The highest ranking people in Washington have available to them, free, any time they wish, an expensive treat - one which, if they took it, would cover them only with status, not suspicion.
But they hardly ever bother.
The three presidential boxes at the Kennedy Center - 12 choice seats in the Concert Hall, eight in the Opera House and eight in the Eisenhover Theater, all with private bathrooms and refrigerators stocked with champagne - are there for the asking for the President, the Vice President, Supreme Court Justices, members of the Cabinet, senators, members of the House and the senior White House staff.
President Carter has attended eight performances at the Kennedy Center. By presidential standards, this qualifies him as being culture-crazed. But his party, including Secret Service, usually doesn't occupy more than four seats in one box, and there are all those other chairs available.
The Kennedy Center keeps them free for White House use, and early in the administration Mrs. Carter noticed that they often were standing empty, even at sell-out performances. So last spring, she established a sign-up sheet, and made it known that everybody on the White House staff was elibible to attend.
This includes the mansion's domestic staff. The next time you crick your neck to peer at the celebrities in Box One, you may be watching one of the two White House Mess stewards who take advantage of the privilege.
Mostly the boxes are used by "junior White House staff - press aides, assistants to special assistants," said Ann Anderson of Mrs. Carter's staff. There is bumping system, she said, but it is hardly ever exercised because of the lack of high-level demand.
Even when the Carters decided at the last moment to attend the Sarah Caldwell "Barber of Seville" staring Beverly Sills, an all-star major event in the opera world, they didnt' need to bump anyone. Only a few of the seats in the presidential box had been requested, and the Carters simply shared the box with their employees.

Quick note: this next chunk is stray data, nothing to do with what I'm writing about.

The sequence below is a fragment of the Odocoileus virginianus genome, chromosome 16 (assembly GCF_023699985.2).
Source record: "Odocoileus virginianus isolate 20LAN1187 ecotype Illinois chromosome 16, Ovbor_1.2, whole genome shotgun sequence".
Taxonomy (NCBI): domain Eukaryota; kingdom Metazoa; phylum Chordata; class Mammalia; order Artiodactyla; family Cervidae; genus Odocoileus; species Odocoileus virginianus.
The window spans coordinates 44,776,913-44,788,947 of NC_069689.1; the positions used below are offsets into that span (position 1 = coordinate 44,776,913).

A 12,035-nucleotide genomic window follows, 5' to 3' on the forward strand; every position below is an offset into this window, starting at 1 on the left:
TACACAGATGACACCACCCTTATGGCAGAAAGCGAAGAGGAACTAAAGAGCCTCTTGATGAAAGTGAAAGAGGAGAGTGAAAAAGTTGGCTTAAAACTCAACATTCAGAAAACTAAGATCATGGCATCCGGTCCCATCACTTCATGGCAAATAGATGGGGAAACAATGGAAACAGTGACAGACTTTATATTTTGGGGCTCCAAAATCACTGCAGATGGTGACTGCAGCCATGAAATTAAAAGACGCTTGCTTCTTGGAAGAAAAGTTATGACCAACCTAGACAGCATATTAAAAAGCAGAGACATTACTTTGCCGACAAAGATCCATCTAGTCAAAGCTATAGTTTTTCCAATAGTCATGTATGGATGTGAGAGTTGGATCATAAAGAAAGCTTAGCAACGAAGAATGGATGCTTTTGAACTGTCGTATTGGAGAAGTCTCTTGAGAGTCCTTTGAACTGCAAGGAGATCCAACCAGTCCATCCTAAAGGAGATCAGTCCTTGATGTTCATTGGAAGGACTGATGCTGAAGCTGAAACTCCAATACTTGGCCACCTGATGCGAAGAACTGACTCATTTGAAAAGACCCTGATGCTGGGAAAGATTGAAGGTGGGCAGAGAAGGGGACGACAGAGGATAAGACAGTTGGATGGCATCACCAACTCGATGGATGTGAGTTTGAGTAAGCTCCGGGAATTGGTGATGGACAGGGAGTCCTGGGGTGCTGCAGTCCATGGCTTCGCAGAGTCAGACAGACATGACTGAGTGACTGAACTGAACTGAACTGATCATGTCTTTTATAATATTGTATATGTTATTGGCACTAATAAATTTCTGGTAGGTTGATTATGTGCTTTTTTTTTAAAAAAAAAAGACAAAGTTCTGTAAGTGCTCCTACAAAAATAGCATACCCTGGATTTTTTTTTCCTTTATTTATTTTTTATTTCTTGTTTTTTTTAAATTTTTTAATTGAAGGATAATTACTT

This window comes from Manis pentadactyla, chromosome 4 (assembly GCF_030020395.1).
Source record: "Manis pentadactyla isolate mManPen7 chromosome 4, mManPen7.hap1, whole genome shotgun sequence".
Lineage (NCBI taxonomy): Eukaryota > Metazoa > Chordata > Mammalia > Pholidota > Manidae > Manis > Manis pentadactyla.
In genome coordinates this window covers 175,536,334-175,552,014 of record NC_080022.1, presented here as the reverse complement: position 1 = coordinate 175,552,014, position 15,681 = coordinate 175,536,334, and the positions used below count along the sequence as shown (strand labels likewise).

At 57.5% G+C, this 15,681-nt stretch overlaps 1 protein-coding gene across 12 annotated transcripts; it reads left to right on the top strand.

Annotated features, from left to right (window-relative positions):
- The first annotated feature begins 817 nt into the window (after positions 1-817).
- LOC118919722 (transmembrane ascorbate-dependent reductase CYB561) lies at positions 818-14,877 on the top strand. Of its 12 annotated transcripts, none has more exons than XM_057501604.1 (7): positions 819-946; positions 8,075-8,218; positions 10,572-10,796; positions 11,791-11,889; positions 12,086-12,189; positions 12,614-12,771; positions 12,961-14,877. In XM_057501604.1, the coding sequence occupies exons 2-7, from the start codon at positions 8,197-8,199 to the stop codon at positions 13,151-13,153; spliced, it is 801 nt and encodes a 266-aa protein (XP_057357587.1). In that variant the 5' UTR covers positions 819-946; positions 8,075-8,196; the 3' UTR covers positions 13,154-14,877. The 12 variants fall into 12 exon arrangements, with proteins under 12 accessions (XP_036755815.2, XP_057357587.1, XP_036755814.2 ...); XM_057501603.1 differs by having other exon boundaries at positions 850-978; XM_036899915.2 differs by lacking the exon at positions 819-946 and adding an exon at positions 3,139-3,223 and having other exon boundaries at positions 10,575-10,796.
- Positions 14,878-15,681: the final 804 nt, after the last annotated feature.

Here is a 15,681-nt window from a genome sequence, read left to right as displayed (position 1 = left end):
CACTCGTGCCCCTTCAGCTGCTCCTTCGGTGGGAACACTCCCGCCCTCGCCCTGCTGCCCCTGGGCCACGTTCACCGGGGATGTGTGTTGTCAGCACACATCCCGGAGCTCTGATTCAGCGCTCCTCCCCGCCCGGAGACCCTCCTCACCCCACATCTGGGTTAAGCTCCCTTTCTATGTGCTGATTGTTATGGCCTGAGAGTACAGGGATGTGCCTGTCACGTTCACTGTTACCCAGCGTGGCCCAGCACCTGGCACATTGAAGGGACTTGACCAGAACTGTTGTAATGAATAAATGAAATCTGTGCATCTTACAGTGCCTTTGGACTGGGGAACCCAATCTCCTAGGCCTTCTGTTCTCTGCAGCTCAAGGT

No Supreme Court Justice has requested it in this administration, few cabinet members have, and fewer members of Congress, said Anderson.
But the Kennedy Center has been criticized recently for being a place built by "the power elite" so that they - in the practiclly identical words of recent articles in Harper's and the New Republic - can "see and be seen."
"I had been going to concerts at the Kennedy Center for years, and I never knew these boxes existed," said Vivian Lichtman, now an assistant to a special assistant to the President, who often signs up to use the box for National Symphony Orchestra concerts. Nor does she feel "seen" there - she's never noticed anyone looking.
Ellen Goldstein, a balletomane who works for the Domestic Council, said she now looks into the presidential box if she's sitting elsewhere herself, "because there's likely to be someone thereI know."